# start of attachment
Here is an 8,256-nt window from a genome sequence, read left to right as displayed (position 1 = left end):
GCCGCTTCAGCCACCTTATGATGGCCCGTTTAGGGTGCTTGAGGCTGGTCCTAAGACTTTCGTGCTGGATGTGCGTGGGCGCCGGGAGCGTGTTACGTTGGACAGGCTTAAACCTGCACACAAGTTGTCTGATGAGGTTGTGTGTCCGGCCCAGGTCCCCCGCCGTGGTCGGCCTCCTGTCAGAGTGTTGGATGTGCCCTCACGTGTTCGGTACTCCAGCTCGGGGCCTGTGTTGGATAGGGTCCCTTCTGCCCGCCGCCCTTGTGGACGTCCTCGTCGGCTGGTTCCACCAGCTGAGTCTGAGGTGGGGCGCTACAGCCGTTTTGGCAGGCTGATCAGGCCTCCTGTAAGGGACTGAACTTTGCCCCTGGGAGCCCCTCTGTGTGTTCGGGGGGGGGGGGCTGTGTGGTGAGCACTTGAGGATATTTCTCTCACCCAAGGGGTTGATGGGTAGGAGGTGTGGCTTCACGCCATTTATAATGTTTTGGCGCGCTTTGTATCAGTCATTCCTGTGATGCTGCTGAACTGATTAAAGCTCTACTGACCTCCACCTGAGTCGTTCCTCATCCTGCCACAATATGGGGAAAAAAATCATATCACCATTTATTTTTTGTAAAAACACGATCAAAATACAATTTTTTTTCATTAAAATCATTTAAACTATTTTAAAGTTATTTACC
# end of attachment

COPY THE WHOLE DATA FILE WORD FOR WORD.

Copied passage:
Here is an 8,256-nt window from a genome sequence, read left to right as displayed (position 1 = left end):
GCCGCTTCAGCCACCTTATGATGGCCCGTTTAGGGTGCTTGAGGCTGGTCCTAAGACTTTCGTGCTGGATGTGCGTGGGCGCCGGGAGCGTGTTACGTTGGACAGGCTTAAACCTGCACACAAGTTGTCTGATGAGGTTGTGTGTCCGGCCCAGGTCCCCCGCCGTGGTCGGCCTCCTGTCAGAGTGTTGGATGTGCCCTCACGTGTTCGGTACTCCAGCTCGGGGCCTGTGTTGGATAGGGTCCCTTCTGCCCGCCGCCCTTGTGGACGTCCTCGTCGGCTGGTTCCACCAGCTGAGTCTGAGGTGGGGCGCTACAGCCGTTTTGGCAGGCTGATCAGGCCTCCTGTAAGGGACTGAACTTTGCCCCTGGGAGCCCCTCTGTGTGTTCGGGGGGGGGGGGCTGTGTGGTGAGCACTTGAGGATATTTCTCTCACCCAAGGGGTTGATGGGTAGGAGGTGTGGCTTCACGCCATTTATAATGTTTTGGCGCGCTTTGTATCAGTCATTCCTGTGATGCTGCTGAACTGATTAAAGCTCTACTGACCTCCACCTGAGTCGTTCCTCATCCTGCCACAATATGGGGAAAAAAATCATATCACCATTTATTTTTTGTAAAAACACGATCAAAATACAATTTTTTTTCATTAAAATCATTTAAACTATTTTAAAGTTATTTACC